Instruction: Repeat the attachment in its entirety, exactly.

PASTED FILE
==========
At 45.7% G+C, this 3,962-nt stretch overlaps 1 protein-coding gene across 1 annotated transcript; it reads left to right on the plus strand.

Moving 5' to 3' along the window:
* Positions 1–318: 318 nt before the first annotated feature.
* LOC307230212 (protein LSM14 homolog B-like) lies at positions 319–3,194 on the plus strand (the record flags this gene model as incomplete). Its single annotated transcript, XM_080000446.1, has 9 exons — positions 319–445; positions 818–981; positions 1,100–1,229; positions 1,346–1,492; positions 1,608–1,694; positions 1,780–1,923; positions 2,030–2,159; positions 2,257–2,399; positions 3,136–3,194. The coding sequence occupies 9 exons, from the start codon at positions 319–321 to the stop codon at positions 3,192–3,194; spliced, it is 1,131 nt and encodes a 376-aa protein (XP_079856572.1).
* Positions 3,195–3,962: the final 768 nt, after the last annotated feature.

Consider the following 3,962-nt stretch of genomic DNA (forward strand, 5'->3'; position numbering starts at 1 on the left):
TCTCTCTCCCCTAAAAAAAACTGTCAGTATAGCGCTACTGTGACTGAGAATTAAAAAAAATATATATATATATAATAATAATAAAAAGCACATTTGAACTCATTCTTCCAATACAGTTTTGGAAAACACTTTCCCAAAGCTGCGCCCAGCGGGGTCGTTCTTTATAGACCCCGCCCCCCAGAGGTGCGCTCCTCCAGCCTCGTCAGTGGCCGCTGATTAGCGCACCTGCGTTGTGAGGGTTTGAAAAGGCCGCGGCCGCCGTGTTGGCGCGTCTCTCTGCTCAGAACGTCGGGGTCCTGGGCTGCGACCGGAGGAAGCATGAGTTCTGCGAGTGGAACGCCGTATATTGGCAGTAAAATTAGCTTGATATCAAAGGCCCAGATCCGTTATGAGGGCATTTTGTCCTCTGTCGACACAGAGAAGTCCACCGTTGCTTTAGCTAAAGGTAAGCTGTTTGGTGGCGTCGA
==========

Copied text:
At 45.7% G+C, this 3,962-nt stretch overlaps 1 protein-coding gene across 1 annotated transcript; it reads left to right on the plus strand.

Moving 5' to 3' along the window:
* Positions 1–318: 318 nt before the first annotated feature.
* LOC307230212 (protein LSM14 homolog B-like) lies at positions 319–3,194 on the plus strand (the record flags this gene model as incomplete). Its single annotated transcript, XM_080000446.1, has 9 exons — positions 319–445; positions 818–981; positions 1,100–1,229; positions 1,346–1,492; positions 1,608–1,694; positions 1,780–1,923; positions 2,030–2,159; positions 2,257–2,399; positions 3,136–3,194. The coding sequence occupies 9 exons, from the start codon at positions 319–321 to the stop codon at positions 3,192–3,194; spliced, it is 1,131 nt and encodes a 376-aa protein (XP_079856572.1).
* Positions 3,195–3,962: the final 768 nt, after the last annotated feature.

Consider the following 3,962-nt stretch of genomic DNA (forward strand, 5'->3'; position numbering starts at 1 on the left):
TCTCTCTCCCCTAAAAAAAACTGTCAGTATAGCGCTACTGTGACTGAGAATTAAAAAAAATATATATATATATAATAATAATAAAAAGCACATTTGAACTCATTCTTCCAATACAGTTTTGGAAAACACTTTCCCAAAGCTGCGCCCAGCGGGGTCGTTCTTTATAGACCCCGCCCCCCAGAGGTGCGCTCCTCCAGCCTCGTCAGTGGCCGCTGATTAGCGCACCTGCGTTGTGAGGGTTTGAAAAGGCCGCGGCCGCCGTGTTGGCGCGTCTCTCTGCTCAGAACGTCGGGGTCCTGGGCTGCGACCGGAGGAAGCATGAGTTCTGCGAGTGGAACGCCGTATATTGGCAGTAAAATTAGCTTGATATCAAAGGCCCAGATCCGTTATGAGGGCATTTTGTCCTCTGTCGACACAGAGAAGTCCACCGTTGCTTTAGCTAAAGGTAAGCTGTTTGGTGGCGTCGA